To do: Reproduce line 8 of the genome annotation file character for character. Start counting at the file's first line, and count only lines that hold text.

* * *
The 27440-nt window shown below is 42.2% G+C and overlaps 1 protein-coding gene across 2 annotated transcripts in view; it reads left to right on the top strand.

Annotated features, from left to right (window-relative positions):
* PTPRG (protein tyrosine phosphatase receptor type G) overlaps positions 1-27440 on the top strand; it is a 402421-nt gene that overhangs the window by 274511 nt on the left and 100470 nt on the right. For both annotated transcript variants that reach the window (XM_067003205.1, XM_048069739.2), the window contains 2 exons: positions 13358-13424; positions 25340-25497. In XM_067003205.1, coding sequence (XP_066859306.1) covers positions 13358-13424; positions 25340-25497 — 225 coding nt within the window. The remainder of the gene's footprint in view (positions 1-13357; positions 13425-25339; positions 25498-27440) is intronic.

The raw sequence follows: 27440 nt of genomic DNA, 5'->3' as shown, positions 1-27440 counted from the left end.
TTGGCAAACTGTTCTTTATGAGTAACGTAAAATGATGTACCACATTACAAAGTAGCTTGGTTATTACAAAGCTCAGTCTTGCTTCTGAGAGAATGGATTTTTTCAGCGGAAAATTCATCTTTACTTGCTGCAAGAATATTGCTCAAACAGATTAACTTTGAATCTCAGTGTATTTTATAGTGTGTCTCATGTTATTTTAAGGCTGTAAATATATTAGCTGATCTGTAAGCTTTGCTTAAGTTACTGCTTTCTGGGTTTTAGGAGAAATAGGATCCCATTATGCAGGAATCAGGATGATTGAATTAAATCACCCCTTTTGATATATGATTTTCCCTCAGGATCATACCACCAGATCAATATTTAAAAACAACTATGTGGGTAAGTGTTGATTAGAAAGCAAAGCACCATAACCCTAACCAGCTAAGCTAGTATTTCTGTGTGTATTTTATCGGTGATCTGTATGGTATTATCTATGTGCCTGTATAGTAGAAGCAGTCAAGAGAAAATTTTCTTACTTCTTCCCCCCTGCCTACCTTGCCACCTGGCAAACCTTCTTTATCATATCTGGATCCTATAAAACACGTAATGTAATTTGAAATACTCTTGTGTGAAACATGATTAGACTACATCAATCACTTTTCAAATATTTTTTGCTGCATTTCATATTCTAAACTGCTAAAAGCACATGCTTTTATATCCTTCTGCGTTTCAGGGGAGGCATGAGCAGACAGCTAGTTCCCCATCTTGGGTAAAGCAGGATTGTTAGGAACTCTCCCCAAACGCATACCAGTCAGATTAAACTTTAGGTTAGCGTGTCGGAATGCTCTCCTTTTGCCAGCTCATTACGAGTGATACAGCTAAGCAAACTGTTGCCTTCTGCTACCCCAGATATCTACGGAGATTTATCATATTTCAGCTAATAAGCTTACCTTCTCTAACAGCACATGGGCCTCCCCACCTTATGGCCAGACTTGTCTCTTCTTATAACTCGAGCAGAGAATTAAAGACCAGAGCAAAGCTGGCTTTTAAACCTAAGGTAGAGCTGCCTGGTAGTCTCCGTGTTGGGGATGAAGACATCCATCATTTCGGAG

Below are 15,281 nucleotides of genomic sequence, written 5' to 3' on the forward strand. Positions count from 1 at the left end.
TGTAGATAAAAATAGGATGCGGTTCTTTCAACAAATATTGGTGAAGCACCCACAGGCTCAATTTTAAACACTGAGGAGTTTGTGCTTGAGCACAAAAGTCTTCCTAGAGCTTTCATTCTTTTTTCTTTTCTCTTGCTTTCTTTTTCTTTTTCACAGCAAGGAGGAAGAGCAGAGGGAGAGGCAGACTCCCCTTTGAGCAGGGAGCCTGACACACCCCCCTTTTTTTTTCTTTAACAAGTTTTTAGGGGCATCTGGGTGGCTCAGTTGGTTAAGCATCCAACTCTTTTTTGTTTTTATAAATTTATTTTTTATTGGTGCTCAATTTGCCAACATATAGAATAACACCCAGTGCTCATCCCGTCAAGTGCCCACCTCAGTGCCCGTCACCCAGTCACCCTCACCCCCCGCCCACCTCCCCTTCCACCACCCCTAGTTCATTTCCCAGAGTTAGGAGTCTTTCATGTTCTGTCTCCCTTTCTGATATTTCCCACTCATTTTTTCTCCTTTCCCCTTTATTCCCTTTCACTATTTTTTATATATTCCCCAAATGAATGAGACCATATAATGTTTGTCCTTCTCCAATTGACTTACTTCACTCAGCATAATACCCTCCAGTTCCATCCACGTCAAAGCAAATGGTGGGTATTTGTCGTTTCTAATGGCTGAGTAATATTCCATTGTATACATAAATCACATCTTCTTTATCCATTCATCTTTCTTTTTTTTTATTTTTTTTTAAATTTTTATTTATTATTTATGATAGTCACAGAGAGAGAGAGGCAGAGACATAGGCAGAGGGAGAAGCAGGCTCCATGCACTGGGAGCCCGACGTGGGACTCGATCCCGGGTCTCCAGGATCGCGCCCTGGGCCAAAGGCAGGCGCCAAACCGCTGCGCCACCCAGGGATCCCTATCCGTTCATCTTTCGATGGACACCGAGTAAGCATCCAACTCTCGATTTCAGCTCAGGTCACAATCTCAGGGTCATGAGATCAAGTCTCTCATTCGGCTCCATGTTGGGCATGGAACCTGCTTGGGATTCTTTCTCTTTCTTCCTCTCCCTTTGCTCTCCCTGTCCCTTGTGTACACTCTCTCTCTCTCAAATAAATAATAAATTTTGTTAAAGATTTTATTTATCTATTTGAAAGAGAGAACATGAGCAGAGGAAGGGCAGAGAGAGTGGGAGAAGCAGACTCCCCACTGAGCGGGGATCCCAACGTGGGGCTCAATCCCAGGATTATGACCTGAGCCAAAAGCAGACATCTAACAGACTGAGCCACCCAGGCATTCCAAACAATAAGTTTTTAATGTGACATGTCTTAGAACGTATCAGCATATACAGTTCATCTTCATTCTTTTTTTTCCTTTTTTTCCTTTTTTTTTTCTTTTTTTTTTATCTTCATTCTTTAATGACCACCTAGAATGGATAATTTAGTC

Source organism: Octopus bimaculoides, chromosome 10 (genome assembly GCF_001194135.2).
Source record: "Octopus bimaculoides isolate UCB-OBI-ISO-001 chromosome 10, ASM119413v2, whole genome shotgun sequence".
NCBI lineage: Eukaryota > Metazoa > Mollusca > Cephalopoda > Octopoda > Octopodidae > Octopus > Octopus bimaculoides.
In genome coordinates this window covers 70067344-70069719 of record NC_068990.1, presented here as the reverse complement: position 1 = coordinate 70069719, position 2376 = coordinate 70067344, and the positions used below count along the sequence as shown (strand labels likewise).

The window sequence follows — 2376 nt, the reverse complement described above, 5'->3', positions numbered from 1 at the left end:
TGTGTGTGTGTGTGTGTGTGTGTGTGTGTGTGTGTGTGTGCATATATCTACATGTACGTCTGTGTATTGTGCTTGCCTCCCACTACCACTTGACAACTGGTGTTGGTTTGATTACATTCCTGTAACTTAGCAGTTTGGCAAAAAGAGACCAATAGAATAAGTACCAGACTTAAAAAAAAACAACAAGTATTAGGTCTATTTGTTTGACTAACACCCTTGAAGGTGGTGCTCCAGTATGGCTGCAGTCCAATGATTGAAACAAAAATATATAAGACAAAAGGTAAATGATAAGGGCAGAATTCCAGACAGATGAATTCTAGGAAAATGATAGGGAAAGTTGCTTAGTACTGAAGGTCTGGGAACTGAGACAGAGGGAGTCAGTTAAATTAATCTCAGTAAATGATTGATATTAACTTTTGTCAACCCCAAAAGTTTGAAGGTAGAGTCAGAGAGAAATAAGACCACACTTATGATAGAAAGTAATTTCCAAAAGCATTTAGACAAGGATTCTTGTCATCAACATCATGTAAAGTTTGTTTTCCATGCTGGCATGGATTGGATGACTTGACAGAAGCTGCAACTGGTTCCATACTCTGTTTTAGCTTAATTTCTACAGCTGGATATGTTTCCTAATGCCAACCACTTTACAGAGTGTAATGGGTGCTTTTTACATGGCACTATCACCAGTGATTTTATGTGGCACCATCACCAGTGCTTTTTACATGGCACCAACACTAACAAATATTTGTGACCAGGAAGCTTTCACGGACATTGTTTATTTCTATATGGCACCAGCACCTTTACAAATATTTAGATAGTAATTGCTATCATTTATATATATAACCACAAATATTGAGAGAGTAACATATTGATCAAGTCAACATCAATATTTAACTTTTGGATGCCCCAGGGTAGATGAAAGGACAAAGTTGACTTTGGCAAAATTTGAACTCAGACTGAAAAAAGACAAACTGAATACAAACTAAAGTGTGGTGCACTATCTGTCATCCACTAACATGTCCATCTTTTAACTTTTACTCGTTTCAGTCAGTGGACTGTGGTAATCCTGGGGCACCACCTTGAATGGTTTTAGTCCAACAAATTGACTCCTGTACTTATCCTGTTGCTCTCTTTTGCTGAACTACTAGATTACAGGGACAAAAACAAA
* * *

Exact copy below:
Source organism: Octopus bimaculoides, chromosome 10 (genome assembly GCF_001194135.2).